A “government takeover of health care” is back. At least it is in the mind of New Jersey governor Chris Christie. In an interview with talk radio show host Dom Giordano, the governor, who supports Mitt Romney’s presidential campaign, dished out strong clues about how Republicans are going to fight the health reform law. The weapon of choice: Frank Luntz’s focus-group tested messages. On the show Christie showed he was in sync with Romney’s defense of the Massachusetts reform law, which Romney’s administration supported and which later became the model for national reform. But to distance himself from the federal law, Romney has said what was good for Massachusetts at the time may not be good for the rest of the country. And Christie has said that what happened in the Bay State “would not be good for New Jersey.”

On the show, Christie urged the president to tell the truth about the reform law. What truth would Christie tell?

I’d say to the president, in Massachusetts, we didn’t propose to raise taxes, as you proposed to raise taxes a trillion dollars to pay for a government takeover of health care…. Ninety-three percent of the people in Massachusetts had private insurance then and have private insurance now. That’s not what’s gonna happen under Obamacare. It’s gonna be a government takeover of health care.

Really, Governor? As Campaign Desk has repeatedly noted, the health reform law does not call for a government takeover of health care. The law simply brings private insurance to people who are uninsured. You know, the kind sold by those giants of the American insurance business—UnitedHealth Group, Blue Cross, Cigna, and Humana—which just posted a large profit gained mostly from selling private Medicare Advantage plans to seniors. Under the health law, uninsured Americans will get private insurance like the rest of us have, but many will get government subsidies to help pay for it—subsidies like farmers get to help with their businesses. Yes, there will be some rules and regulations imposed on insurance sellers—they won’t be able to turn down people who have health conditions, and the states will manage the exchanges or shopping services where policies will be offered by Aetna et al. For doctors and hospitals, it will pretty much be business as usual. That is not a government takeover. The government won’t be offering insurance, or own hospitals or physician practices.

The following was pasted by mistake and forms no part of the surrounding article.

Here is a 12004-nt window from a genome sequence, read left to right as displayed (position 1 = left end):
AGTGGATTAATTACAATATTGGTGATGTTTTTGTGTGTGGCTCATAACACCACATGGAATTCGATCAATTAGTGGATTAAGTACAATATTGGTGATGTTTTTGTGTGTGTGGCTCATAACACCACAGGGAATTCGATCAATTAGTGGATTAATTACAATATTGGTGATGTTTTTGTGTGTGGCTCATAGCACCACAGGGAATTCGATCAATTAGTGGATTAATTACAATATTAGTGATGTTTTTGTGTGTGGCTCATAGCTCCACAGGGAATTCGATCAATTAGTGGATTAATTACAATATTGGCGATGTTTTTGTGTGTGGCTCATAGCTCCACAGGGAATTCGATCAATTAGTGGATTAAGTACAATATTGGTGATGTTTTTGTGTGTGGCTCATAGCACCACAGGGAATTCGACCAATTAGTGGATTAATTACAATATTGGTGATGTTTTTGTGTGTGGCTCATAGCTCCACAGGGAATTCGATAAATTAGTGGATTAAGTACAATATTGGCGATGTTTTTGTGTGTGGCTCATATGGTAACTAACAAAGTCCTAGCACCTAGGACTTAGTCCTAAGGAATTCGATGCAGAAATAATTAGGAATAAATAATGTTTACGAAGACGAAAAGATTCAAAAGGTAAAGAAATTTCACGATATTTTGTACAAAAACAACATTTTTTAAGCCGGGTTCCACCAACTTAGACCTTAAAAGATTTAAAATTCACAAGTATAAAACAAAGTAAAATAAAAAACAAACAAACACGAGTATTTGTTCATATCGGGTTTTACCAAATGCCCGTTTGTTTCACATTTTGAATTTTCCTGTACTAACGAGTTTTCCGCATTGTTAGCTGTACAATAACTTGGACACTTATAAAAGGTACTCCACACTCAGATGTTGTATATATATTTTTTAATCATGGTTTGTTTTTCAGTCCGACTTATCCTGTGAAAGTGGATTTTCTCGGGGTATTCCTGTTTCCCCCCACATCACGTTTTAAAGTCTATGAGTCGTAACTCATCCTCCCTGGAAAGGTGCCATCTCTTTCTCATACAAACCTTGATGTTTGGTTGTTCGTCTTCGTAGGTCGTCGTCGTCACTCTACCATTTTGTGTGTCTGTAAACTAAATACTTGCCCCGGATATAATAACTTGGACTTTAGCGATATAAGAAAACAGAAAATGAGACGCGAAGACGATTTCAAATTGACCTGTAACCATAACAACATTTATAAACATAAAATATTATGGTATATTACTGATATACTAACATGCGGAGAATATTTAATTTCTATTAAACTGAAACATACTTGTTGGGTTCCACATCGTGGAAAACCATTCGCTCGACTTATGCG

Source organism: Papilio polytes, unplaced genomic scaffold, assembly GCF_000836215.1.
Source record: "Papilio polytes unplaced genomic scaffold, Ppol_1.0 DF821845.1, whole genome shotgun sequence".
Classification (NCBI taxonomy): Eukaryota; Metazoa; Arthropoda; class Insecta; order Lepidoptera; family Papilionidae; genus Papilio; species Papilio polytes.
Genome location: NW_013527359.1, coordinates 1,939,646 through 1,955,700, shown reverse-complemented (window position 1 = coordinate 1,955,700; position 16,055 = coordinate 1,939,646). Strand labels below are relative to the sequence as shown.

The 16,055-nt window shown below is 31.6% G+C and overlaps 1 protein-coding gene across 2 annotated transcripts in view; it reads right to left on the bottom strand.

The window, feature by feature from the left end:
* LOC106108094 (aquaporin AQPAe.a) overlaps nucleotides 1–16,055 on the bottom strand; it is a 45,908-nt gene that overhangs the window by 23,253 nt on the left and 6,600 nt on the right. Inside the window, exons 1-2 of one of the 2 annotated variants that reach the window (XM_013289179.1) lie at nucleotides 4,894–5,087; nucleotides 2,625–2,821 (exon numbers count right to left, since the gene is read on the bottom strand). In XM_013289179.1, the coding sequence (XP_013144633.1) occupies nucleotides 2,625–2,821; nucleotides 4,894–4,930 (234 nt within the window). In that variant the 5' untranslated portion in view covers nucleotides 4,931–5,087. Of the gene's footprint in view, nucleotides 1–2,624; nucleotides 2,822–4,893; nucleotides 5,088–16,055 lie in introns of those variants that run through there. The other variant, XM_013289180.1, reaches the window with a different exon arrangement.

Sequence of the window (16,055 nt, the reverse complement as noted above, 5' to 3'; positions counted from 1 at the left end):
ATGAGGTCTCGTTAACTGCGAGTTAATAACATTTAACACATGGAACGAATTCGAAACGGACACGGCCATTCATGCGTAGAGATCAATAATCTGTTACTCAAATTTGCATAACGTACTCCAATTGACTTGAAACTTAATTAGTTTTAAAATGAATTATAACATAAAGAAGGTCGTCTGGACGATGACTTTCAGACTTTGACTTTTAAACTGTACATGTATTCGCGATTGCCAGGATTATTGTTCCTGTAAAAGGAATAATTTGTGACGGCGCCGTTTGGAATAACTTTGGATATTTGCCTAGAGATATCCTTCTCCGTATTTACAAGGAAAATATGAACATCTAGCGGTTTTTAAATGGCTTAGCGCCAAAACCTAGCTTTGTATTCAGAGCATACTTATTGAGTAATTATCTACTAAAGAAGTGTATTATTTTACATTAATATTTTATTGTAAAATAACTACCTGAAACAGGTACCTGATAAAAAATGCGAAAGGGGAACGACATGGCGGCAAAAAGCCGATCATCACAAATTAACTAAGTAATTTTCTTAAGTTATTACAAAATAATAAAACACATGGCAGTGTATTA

The fact checkers at PolitiFact weighed in on the “government takeover” assertion, reporting that Christie “was repeating a claim that’s been debunked numerous times by various news organizations.” PolitiFact noted that the claim won its 2010 Lie of the Year award. The term “government takeover” has been used so often it has come to frame the political discourse around the health law. Campaign Desk has urged the media to pin down the pols when they use this term, but what happens when reporters or talk show hosts don’t do that? Host Giordano seemed sympathetic to Christie’s claims. “The individual mandate sticks in my craw,” he told listeners.

The politicians continue to use the phrase because it’s effective. A few days ago, the Kaiser Family Foundation released its latest tracking survey, which showed that public support for the law hit an all-time low. Fifty-one percent of the public opposes the law; thirty-four percent supports it. Even Democrats are moving into the oppose column. Some pollsters suggest that Obama and co. didn’t sell the law very well. Perhaps. But the anti-sales job may have been the trump card, despite press efforts to lay out the facts. Perhaps the term “government takeover of health care” is so deeply ingrained in the American psyche that better ways of explaining the real story are needed from the press.

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Trudy Lieberman is a fellow at the Center for Advancing Health and a longtime contributing editor to the Columbia Journalism Review. She is the lead writer for The Second Opinion, CJR’s healthcare desk, which is part of our United States Project on the coverage of politics and policy. Follow her on Twitter @Trudy_Lieberman.